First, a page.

Alcohol and your health
It’s important to remember that harmful drinking can occur both in the:
- short term (drinking too much on one occasion)
- long term (drinking too much on a regular basis).
In March 2009, the National Health and Medical Research Council released the Australian Guidelines to Reduce Health Risks from Drinking Alcohol (external site).
The guidelines focus on health risks accumulating over a lifetime from alcohol use.
The guidelines also establish clear advice on how to minimise the harmful health consequences of alcohol consumption in both the short-term and the long-term.
There is no level of drinking that can be guaranteed to be completely safe.
Australian Guidelines to Reduce Health Risks from Drinking Alcohol
For healthy men and women, drinking no more than 2 standard drinks on any day reduces the lifetime risk of harm from alcohol-related disease or injury.
For healthy men and women, drinking no than 4 standard drinks on a single occasion reduces the risk of alcohol-related injury arising from that occasion.
Parents and carers should be advised that children under 15 are at the greatest risk of harm from drinking and that for this age group, not drinking alcohol is especially important.
For young people 15 to 17, the safest option is to delay the initiation of drinking for as long as possible.
For women who are pregnant or planning a pregnancy, not drinking is the safest option.
For women who are breastfeeding, not drinking is the safest option.
Where to get help
- Call one of the Alcohol and Drug Support Service's 24 hour support lines (external site) – providing confidential counselling, information, advice and referral.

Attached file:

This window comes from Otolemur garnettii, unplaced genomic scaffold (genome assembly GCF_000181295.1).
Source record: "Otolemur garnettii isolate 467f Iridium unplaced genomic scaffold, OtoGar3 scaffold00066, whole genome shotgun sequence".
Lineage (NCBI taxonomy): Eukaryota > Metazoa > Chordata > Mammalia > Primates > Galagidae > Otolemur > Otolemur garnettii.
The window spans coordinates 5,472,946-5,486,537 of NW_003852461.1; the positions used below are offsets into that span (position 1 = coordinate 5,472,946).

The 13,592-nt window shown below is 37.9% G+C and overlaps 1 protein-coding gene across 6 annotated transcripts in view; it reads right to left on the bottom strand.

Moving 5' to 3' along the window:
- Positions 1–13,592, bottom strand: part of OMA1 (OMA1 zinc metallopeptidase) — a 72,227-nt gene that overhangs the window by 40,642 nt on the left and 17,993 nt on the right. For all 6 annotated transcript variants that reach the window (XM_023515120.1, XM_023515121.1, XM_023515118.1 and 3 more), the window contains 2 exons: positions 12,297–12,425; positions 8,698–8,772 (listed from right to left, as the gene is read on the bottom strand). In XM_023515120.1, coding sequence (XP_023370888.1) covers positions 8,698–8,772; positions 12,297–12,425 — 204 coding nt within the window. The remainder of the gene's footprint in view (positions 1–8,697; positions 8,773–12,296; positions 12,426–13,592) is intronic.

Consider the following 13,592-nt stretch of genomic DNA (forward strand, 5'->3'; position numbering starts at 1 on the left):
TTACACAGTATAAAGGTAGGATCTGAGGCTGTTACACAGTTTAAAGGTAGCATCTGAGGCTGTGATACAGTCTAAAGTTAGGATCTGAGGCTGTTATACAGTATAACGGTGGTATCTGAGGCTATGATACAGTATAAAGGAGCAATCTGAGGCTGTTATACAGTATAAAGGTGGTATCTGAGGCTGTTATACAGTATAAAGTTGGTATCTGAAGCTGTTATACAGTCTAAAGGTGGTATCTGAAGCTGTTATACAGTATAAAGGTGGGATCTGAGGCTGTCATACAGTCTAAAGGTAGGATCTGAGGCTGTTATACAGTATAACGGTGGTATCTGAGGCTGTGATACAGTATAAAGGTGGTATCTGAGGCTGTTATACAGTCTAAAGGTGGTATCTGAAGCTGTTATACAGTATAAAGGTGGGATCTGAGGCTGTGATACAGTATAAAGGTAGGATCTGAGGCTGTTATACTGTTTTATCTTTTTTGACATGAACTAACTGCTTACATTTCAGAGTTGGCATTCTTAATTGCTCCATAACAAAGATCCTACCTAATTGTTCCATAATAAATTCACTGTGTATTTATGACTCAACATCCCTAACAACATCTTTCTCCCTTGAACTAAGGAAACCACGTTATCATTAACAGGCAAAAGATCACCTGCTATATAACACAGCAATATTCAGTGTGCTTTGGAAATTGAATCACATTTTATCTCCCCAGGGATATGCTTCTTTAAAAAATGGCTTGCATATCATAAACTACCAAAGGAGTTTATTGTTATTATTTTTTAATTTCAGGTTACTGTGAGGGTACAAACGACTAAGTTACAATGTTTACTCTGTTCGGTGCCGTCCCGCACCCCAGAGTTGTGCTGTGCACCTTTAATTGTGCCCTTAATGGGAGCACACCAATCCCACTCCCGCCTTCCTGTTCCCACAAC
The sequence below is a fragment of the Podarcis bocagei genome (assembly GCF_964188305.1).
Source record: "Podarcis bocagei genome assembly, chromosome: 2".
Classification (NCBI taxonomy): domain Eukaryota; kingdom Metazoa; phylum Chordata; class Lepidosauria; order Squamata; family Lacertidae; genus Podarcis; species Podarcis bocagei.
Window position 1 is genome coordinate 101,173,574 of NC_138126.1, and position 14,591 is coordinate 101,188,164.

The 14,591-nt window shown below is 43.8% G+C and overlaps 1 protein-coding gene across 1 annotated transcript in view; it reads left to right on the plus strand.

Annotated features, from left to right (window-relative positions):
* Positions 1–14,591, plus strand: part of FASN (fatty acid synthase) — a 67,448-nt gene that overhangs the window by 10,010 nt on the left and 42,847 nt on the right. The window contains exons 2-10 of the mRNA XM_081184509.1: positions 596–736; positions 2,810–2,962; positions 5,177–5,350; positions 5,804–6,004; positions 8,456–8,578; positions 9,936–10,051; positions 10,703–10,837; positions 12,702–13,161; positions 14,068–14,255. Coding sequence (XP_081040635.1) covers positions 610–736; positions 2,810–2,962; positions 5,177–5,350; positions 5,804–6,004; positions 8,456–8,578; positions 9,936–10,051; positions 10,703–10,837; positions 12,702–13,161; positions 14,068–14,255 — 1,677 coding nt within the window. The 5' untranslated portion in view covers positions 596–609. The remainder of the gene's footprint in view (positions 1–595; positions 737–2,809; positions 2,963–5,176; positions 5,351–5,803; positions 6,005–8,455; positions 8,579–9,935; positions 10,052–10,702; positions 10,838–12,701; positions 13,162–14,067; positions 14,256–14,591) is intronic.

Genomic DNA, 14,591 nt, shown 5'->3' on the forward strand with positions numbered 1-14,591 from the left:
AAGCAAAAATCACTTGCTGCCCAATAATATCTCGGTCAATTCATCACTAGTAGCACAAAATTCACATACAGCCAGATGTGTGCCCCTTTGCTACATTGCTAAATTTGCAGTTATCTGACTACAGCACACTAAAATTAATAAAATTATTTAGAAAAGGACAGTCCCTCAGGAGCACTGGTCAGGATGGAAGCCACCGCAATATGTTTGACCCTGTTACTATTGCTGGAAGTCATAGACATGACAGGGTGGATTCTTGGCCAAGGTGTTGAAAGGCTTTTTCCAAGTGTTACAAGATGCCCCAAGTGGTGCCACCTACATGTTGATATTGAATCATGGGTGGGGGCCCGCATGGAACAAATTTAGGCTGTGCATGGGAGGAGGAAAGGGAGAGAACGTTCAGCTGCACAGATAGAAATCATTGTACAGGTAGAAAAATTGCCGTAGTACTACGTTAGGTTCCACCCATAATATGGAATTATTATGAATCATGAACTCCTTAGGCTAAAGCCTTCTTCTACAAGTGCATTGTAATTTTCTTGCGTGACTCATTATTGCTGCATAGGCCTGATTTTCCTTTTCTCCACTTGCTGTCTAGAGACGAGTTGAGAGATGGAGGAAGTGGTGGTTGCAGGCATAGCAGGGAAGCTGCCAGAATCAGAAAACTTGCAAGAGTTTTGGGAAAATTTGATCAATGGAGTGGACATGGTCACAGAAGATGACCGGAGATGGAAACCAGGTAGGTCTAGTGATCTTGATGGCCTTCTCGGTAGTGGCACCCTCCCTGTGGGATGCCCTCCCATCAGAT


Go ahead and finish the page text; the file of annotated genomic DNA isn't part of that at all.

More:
- For emergency or life-threatening conditions, visit an emergency department or dial triple zero (000) to call an ambulance. Police are not called unless a death has occurred or ambulance officers are threatened.
- See your doctor.
- Visit a GP after hours.
- Ring healthdirect on 1800 022 222.
This information provided by
Drug and Alcohol Office
This publication is provided for education and information purposes only. It is not a substitute for professional medical care. Information about a therapy, service, product or treatment does not imply endorsement and is not intended to replace advice from your healthcare professional. Readers should note that over time currency and completeness of the information may change. All users should seek advice from a qualified healthcare professional for a diagnosis and answers to their medical questions.